Restoration Hardware Gramercy Double Washstand, $2,475 without faucets (left); Pottery Barn Apothecary Double Washstand, $2,797 with faucets (right).
We have narrowed it down to two very similar sinks. One of these sinks is from Restoration Hardware and one is from Pottery Barn. I like the Restoration one slightly better because the legs are a little bigger. They are different sizes (one is longer and skinnier and one is shorter but wider) so we are going to re-measure the space before placing an order. I am trolling for coupons on the Internet, so send one along if you have it. If your cousin works at either retail establishment and has a discount, tell me that too. This sink is definitely the Snoop Deville of this bathroom.

A 'gaggle' of pastel bathroom fixtures.
Which brings me to the adventure portion of this blog… Dean and I have been spending our Saturday mornings at architectural salvage yards around the Bay Area! We are looking for the perfect built-in cabinet. Salvage yards are where remnants from destroyed buildings go to languish, until they are re-sold at bargain prices to renovation yahoos like us. Urban Ore and Ohmega Salvage in Berkeley and Building REsources in San Francisco have been our stops so far. You can find anything at these places—a zillion old doors, windows, appliances, tiles, architectural elements, and a whole lot of random junk like this gang (or gaggle?) of pastel bathroom fixtures.

Much like the Greek ideal of man, our perfect cabinet is unattainable to us. It exists and we can admire it—it is sitting in our basement laundry room, unused, in fact. But our landlord cannot sell it to us because it belongs to someone else. The Greek ideal cabinet is the perfect size—about 32 inches wide, 14 inches deep, and over 6’ tall. It has doors that can hide mismatched towels but also a counter space for display of the important stuff (like an obscene amount of Q-tips in an apothecary jar, a pitcher of cotton balls, a dried seahorse collection). Size is a critical factor in our cabinet because the bathroom is 10’ x’ 6’, which is big, but there is also a lot of stuff to fit into this room.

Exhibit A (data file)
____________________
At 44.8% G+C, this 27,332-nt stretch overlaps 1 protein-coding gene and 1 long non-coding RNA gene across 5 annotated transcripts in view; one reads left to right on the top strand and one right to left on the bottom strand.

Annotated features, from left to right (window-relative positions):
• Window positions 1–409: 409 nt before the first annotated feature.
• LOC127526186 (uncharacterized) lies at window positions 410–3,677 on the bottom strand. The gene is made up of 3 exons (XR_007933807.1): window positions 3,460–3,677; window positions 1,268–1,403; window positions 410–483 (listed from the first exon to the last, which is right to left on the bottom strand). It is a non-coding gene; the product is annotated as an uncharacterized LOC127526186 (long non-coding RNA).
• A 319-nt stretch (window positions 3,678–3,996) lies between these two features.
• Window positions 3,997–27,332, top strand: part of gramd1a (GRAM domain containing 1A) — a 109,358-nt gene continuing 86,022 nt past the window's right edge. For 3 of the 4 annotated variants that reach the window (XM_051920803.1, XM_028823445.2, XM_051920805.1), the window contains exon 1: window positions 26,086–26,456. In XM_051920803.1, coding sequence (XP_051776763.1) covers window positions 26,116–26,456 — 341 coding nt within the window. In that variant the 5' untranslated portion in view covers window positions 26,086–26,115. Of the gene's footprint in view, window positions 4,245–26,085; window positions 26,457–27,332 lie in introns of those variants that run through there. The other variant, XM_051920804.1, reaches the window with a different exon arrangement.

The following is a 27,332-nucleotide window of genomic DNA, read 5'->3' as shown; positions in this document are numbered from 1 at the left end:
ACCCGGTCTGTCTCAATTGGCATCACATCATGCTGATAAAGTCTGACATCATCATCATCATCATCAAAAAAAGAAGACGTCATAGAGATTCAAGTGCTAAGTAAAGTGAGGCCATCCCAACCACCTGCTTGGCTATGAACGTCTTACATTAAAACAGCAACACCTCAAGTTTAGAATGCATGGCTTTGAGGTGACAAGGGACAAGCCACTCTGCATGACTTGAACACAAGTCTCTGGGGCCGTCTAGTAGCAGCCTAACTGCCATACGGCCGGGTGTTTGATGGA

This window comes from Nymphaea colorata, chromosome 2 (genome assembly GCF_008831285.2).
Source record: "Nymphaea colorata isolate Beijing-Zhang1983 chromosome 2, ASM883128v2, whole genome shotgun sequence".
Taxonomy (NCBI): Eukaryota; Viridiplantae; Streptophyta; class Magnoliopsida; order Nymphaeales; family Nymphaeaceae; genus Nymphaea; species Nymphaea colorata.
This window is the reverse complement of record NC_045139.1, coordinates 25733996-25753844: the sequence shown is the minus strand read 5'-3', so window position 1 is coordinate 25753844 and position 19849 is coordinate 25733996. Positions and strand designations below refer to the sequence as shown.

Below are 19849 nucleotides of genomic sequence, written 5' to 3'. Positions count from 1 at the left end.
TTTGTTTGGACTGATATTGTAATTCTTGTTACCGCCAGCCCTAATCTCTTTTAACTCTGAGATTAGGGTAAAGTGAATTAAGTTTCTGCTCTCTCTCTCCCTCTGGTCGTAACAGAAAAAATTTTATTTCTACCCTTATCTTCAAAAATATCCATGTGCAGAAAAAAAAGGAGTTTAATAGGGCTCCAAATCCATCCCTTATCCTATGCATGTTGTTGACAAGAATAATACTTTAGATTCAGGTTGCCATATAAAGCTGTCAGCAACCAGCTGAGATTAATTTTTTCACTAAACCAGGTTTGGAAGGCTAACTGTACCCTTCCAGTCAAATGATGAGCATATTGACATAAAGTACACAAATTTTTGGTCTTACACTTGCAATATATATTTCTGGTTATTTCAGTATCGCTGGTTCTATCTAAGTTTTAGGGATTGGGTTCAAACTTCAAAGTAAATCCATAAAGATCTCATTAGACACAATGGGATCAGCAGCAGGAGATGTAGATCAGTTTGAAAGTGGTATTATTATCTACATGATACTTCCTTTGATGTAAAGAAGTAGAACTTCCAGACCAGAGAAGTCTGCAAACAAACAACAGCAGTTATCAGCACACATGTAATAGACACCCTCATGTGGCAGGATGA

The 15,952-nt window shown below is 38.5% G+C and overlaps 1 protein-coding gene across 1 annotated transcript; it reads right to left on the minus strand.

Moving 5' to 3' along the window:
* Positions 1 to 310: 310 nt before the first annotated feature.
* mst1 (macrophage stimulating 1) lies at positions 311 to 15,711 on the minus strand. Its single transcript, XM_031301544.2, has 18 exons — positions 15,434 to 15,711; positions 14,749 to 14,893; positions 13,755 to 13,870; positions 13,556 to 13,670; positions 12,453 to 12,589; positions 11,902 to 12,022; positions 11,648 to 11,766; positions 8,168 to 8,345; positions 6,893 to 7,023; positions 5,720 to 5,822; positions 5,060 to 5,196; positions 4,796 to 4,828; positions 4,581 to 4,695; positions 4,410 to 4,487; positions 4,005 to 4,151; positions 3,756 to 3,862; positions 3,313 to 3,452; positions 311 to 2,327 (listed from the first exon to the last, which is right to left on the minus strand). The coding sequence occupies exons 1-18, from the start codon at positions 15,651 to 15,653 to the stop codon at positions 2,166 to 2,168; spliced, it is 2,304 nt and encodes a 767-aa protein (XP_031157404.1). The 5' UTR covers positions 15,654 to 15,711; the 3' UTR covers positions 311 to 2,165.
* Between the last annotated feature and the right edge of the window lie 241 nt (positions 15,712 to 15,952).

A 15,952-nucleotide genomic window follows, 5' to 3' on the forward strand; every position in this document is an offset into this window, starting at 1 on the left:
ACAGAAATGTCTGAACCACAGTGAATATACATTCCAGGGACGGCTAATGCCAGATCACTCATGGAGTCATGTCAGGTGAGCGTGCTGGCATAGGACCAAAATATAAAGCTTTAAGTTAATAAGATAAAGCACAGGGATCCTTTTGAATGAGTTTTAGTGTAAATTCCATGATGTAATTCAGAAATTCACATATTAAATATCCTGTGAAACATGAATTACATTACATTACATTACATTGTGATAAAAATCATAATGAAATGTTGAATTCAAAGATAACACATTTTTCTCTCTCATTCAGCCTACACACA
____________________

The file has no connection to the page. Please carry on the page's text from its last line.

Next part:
Our Greek Ideal of a cabinet (left) and the $300 cabinet at Urban Ore (right).
At Urban Ore we saw this cabinet, which is the closest we have come to our unattainable Greek ideal cabinet.  I love the glass doors and the hidden storage below, but at 46” wide it may be too big. We are going to have to re-measure to be sure.  This thing also costs $300 bucks! A little hoity-toity for the salvage yard, if you ask me.

Below are our inspirations for the existing tub. We are planning to hire an outfit called Mr. Bathtub to take it from its current condemned state to restored fabulousness. This is a two-day process involving many chemicals, so we have decided to outsource this to the pros. Mr. Bathtub is highly lauded on Yelp.

Bath tub precedents: Meryl Streep's cool tub from "It's Complicated" (left) and a random tub found somewhere on the internet (right).

Stay tuned for “before” photos and progress shots, coming in a few weeks.

Does anyone have any advice or want to express concern? Now is the time to do it!


Thursday, July 22, 2010

Disassembling the Armoire

Andi has this ginormous antique armoire that is a family heirloom. It’s The Lion, the Witch and the Wardrobe big. Someday, while I’m not necessarily paying attention, maybe reading a fantasy novel or something, I fully expect a proper English-speaking faun that looks eerily like James McAvoy to pop out of it. Unlucky for the James McAvoy-looking faun, he’ll have to wrestle with all of the co-axial cables and HDMI cables and power cords and home electronics and plasma TVs just to get out of the armoire. And books—of which one of them may or may not indeed be The Lion, the Witch and the Wardrobe.

This baby is 7'-0" tall by 4'-6" wide by 2'-0" deep and weighs at least 28.5 stone when fully loaded.
She’s hauled this brute everywhere she’s lived—Ithaca, NYC and now SF. It’s too large to move as a whole, so each time she’s moved she’s hired a professional to take it apart it one place and re-assemble it in another. Usually this professional is a $50/hr carpenter found on Craigslist.

Well, it’s movin’ time again, so Andi combed Craigslist and Yelp* and found a well-respected general contractor/carpenter for the job. He made a visit to our current apartment, took a look at the massive piece of furniture, admired the post and dowel construction, and quoted her 2 men for 5-6 hours totaling $450.